The chief legal counsel to the Massachusetts Bar Association tells the Boston Globe that Aaron Hernandez’s murder conviction over the 2013 shooting death of Odin Lloyd will be voided after the former New England Patriots star was found dead in his prison cell early Wednesday morning.
Hernandez was in the process of appealing his conviction at the time of his death. Because of a long-standing legal principle called “abatement ab initio” — meaning “from the beginning” — a person’s case reverts to its status at the beginning if they die before their legal appeals are exhausted.
“Its effect is to stop all proceedings ab initio (from the beginning) and render the defendant as if he or she had never been charged,” Timothy A. Razel wrote in a 2007 Fordham Law Review article about the principle.
Said Martin W. Healy of the Massachusetts Bar Association: “Unfortunately, in the Odin Lloyd matter, for the family, there won’t be any real closure. Aaron Hernandez will go to his death an innocent man.”
As Razel notes, the principle of “abatement ab initio” was most famously used during the Enron case earlier this century. Kenneth Lay, the former president of the energy company, was found guilty of 10 federal fraud-related charges in 2006 following a scheme in which the company conspired to hide its losses from its stockholders, who lost hundreds of millions of dollars when the company went bankrupt. Lay was expected to be forced to provide restitution to the stockholders when he was sentenced in October 2006, but he died of a heart attack three months before his sentencing. Over protests from federal attorneys, the judge in the case erased Lay’s conviction, citing federal court precedent.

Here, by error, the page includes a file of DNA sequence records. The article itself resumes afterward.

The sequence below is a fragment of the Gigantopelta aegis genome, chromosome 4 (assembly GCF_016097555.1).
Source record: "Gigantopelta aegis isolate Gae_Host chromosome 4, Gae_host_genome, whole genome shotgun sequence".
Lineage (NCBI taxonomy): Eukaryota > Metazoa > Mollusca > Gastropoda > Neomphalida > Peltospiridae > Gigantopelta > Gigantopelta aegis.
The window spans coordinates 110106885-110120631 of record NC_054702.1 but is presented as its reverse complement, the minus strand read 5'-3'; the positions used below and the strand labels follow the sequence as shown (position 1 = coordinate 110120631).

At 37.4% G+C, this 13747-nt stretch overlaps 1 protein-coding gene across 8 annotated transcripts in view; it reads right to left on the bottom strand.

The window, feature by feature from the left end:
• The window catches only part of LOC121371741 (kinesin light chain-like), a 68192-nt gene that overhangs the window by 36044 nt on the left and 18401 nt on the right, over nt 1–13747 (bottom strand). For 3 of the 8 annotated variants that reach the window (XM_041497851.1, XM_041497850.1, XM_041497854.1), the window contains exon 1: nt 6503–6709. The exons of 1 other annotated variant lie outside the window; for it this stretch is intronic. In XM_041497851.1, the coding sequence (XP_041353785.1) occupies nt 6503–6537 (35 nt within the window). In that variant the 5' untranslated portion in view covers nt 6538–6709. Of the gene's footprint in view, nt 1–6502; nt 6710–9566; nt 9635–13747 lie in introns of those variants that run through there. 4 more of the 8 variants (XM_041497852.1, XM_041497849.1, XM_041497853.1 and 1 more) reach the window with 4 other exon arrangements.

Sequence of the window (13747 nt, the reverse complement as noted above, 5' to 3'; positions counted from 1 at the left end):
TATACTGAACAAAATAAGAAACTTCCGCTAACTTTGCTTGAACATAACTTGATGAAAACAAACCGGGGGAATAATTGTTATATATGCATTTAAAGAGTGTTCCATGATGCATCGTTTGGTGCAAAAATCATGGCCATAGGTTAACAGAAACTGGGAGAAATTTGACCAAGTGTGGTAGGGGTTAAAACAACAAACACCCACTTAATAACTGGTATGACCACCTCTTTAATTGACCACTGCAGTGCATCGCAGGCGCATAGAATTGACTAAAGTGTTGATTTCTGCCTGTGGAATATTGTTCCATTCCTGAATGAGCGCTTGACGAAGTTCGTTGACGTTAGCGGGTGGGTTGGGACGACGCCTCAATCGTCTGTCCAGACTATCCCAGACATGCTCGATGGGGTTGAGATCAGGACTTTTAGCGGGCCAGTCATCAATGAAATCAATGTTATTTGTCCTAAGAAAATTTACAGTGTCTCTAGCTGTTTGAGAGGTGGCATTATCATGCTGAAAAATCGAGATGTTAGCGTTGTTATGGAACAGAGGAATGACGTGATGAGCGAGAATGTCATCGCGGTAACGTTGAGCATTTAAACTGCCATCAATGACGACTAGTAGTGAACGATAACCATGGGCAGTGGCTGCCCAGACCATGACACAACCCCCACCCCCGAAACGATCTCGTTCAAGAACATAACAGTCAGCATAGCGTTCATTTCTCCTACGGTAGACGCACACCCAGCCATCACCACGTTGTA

Some federal circuit courts have challenged the abatement principle, ruling that while convictions may be erased, restitution may not because the purpose of restitution is to provide relief to crime victims, not to punish guilty criminals. But others have found that you cannot void one and not the other.
The Supreme Court has not ruled definitively either way, allowing lower courts to decide the matter.
Massachusetts law follows the latter principle, based on past rulings by the state Supreme Court. As examples, the Globe notes the case of John C. Salvi, who in 1994 was convicted of killing two women at separate Massachusetts abortion clinics. Salvi killed himself in prison before his appeals were exhausted, and his convictions were overturned by a Massachusetts judge after an appeal. The same happened to John Geoghan, the Catholic priest who in 2002 was convicted of molesting children but was killed in his Massachusetts prison cell by another inmate in 2003 (it was at the same prison where Hernandez was found dead). His conviction was erased.
“I think that the technical quirk in the law only serves to re-victimize the victims,” Robert Sherman, a lawyer who also represents clergy abuse victims, told the Boston Globe in 2003. “The satisfaction they received in knowing their complaints were vindicated by a jury now gets nullified by a technicality, and that does no justice to anybody.”